Sound example 4:4: Vicentino's motet "Musica prisca caput," which he calls "a demonstration of a composition made from all three genera" of music: diatonic (measures 1–16), chromatic (16–30), and enharmonic (29–48). Text: "Ancient music of late has raised her head out of the darkness, / So that, with antique and sweet numbers, to compete with ancient deeds, / Your great deeds, Hyppolitus, she might send high above the heavens." In the score, a dot above a note indicates that the pitch should be raised in pitch by a diesis (quarter tone).

Sound example 4:5: A passage from Act II of Claudio Monteverdi,  La favola d'Orfeo, in which the messenger tells Orfeo the dying words of Euridice: "And calling on you, Orfeo, Orfeo, after a deep sign expired in these arms." The arrow marks the dissonance on the word "grave" (deep) between voice (B♭) and continuo (C♯), a diminished seventh that Artusi felt was "irrational."

Sound example 5.1: Kepler's transcription of the singing of a "Turkish priest."

Sound example 5.2: Kepler's version of the Gregorian chant "Victimae paschali laudes." Text: "Let Christians offer sacrifical praises to the Passover victim. The lamb has redeemed the sheep; innocent Christ has reconciled sinners to the Father."

Sound example 5.3: Kepler's melodic skeleton of the Gregorian chant "Victimae paschali laudes."

Sound example 5.4: Orlando di Lasso's motet In me transierunt. Text: "Thy wrath has swept over me; thy terrors destroy me. My heart throbs; my strength fails me; my sorrow is ever before me. Forsake me not, O Lord; O my God, be not far from me.” The first page gives definitions of the rhetorical terms that appear in the score (according to the rhetorical analysis by Joachim Burmeister, 1606).

Page 83: Kepler's RE MI FA, male cadence, female cadence.

Sound example 5.5: The beginning of Lasso's motet  In me transierunt, as rendered by Kepler and in a modern edition.

Sound example 5.6: Kepler's version of the songs of the planets. By touching each planet's song you can hear it separately or hear all together by touching the indicated button.

Sound example 5.7: A passage from Carlo Farina's  Capriccio stravagante (1627), the earliest notated use of glissando in Western music, here imitating the meowing of cats.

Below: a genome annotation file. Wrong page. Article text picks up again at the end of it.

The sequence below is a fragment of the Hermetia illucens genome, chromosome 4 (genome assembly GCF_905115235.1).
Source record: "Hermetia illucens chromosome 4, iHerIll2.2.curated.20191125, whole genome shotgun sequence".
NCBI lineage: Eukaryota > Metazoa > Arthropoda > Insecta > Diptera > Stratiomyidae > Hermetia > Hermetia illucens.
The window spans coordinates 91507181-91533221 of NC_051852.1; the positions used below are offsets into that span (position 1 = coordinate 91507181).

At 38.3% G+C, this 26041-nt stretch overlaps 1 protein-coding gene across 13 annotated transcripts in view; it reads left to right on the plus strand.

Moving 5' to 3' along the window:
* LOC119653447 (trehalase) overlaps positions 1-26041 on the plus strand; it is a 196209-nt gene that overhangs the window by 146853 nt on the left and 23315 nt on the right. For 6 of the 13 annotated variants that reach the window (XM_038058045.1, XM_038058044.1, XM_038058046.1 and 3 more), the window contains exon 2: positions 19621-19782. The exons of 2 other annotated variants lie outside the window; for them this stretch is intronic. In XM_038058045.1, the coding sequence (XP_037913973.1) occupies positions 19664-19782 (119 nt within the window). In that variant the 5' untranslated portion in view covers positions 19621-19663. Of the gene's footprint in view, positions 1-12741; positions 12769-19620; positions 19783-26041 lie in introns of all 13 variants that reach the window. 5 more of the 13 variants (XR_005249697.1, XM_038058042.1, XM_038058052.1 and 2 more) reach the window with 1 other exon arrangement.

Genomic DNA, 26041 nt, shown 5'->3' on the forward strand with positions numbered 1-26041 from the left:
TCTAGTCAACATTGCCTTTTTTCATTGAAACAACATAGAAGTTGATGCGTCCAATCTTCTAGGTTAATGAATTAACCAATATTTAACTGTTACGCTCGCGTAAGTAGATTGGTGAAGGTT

Sound example 5.8: An example of a deceptive cadence in Lasso's motet In me transierunt, measures 6–7 (slowed down to highlight the cadence). On the downbeat of measure 7, the altus (second) voice delays or avoids the cadence to the tonic (E–G–B) by substituting a C for the expected B.

Sound example 7.1: The series of overtones (petits sons) observed by Mersenne (extended to include the controversial seventh overtone, which lies between A and B♭).

Sound example 9.1: A major triad (C–E–G) compared to a major seventh chord (C–E–G–B).

Sound example 9.2: Euler's first eight species of harmony, arranged in decreasing order of agreeableness (see figure 9.3a).

Sound example 10.1: A chord progression cited by Euler to show how the dominant seventh chord asserts the key of C.

Sound example 10.2: A dominant seventh chord (C–E–G–B♭).

Sound example 10.3: A tritone (F–B) resolving outward to a minor sixth (E–C).

Sound example 11.1: The pitch 26 Hz (lower than the lowest C of a piano, 32 Hz), which Thomas Young cites as the "distinct clicking sound ... of an extremely grave pitch" that a human glottis can produce.

Sound examples 11.2, 11.3: The beginning of the introduction to the final movement of Ludwig van Beethoven's Piano Sonata in C, op. 53 ("Waldstein," composed in 1804), played in Thomas Young's temperament (1800) and in equal temperament.

Sound example 17.1: Planck's example of a passage from a motet by Heinrich Schütz, "So fahr ich hin zu Jesu Christ" (SWV 379). Text: "Thus I fall asleep and rest soundly."